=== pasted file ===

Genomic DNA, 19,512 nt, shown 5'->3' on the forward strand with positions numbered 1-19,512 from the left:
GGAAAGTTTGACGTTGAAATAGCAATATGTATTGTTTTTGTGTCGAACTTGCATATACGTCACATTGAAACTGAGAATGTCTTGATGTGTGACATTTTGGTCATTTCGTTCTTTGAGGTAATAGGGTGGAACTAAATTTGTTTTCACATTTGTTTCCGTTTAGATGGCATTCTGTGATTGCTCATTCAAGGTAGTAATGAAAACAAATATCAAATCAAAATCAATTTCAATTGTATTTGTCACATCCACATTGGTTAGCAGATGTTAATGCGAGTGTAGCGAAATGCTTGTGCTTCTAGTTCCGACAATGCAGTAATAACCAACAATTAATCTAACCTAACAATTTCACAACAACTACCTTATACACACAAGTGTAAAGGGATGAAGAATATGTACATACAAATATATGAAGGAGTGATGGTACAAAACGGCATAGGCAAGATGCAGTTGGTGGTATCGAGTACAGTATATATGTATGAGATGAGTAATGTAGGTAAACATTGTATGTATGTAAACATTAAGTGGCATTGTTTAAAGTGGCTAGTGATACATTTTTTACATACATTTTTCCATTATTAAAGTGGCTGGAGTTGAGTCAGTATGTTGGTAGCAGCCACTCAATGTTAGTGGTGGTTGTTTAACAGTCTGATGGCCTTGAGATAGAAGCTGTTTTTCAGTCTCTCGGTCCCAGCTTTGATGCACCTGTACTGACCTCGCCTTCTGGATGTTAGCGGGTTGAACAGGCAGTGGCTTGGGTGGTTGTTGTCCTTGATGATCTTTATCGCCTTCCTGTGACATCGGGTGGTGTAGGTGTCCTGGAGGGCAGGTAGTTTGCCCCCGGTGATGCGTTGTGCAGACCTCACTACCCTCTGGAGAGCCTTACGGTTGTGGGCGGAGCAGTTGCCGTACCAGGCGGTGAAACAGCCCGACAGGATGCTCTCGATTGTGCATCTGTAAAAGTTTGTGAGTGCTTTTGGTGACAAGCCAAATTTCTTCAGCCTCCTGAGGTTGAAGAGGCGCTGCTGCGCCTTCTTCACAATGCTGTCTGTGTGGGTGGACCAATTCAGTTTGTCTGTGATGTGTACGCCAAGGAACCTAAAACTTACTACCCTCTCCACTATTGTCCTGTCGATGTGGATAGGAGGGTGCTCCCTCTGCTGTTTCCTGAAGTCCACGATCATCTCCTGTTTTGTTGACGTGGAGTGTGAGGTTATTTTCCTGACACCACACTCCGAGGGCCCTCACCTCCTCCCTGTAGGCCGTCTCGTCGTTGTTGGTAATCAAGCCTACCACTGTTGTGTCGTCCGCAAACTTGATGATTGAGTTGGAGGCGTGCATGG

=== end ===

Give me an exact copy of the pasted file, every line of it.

Genomic DNA, 19,512 nt, shown 5'->3' on the forward strand with positions numbered 1-19,512 from the left:
GGAAAGTTTGACGTTGAAATAGCAATATGTATTGTTTTTGTGTCGAACTTGCATATACGTCACATTGAAACTGAGAATGTCTTGATGTGTGACATTTTGGTCATTTCGTTCTTTGAGGTAATAGGGTGGAACTAAATTTGTTTTCACATTTGTTTCCGTTTAGATGGCATTCTGTGATTGCTCATTCAAGGTAGTAATGAAAACAAATATCAAATCAAAATCAATTTCAATTGTATTTGTCACATCCACATTGGTTAGCAGATGTTAATGCGAGTGTAGCGAAATGCTTGTGCTTCTAGTTCCGACAATGCAGTAATAACCAACAATTAATCTAACCTAACAATTTCACAACAACTACCTTATACACACAAGTGTAAAGGGATGAAGAATATGTACATACAAATATATGAAGGAGTGATGGTACAAAACGGCATAGGCAAGATGCAGTTGGTGGTATCGAGTACAGTATATATGTATGAGATGAGTAATGTAGGTAAACATTGTATGTATGTAAACATTAAGTGGCATTGTTTAAAGTGGCTAGTGATACATTTTTTACATACATTTTTCCATTATTAAAGTGGCTGGAGTTGAGTCAGTATGTTGGTAGCAGCCACTCAATGTTAGTGGTGGTTGTTTAACAGTCTGATGGCCTTGAGATAGAAGCTGTTTTTCAGTCTCTCGGTCCCAGCTTTGATGCACCTGTACTGACCTCGCCTTCTGGATGTTAGCGGGTTGAACAGGCAGTGGCTTGGGTGGTTGTTGTCCTTGATGATCTTTATCGCCTTCCTGTGACATCGGGTGGTGTAGGTGTCCTGGAGGGCAGGTAGTTTGCCCCCGGTGATGCGTTGTGCAGACCTCACTACCCTCTGGAGAGCCTTACGGTTGTGGGCGGAGCAGTTGCCGTACCAGGCGGTGAAACAGCCCGACAGGATGCTCTCGATTGTGCATCTGTAAAAGTTTGTGAGTGCTTTTGGTGACAAGCCAAATTTCTTCAGCCTCCTGAGGTTGAAGAGGCGCTGCTGCGCCTTCTTCACAATGCTGTCTGTGTGGGTGGACCAATTCAGTTTGTCTGTGATGTGTACGCCAAGGAACCTAAAACTTACTACCCTCTCCACTATTGTCCTGTCGATGTGGATAGGAGGGTGCTCCCTCTGCTGTTTCCTGAAGTCCACGATCATCTCCTGTTTTGTTGACGTGGAGTGTGAGGTTATTTTCCTGACACCACACTCCGAGGGCCCTCACCTCCTCCCTGTAGGCCGTCTCGTCGTTGTTGGTAATCAAGCCTACCACTGTTGTGTCGTCCGCAAACTTGATGATTGAGTTGGAGGCGTGCATGG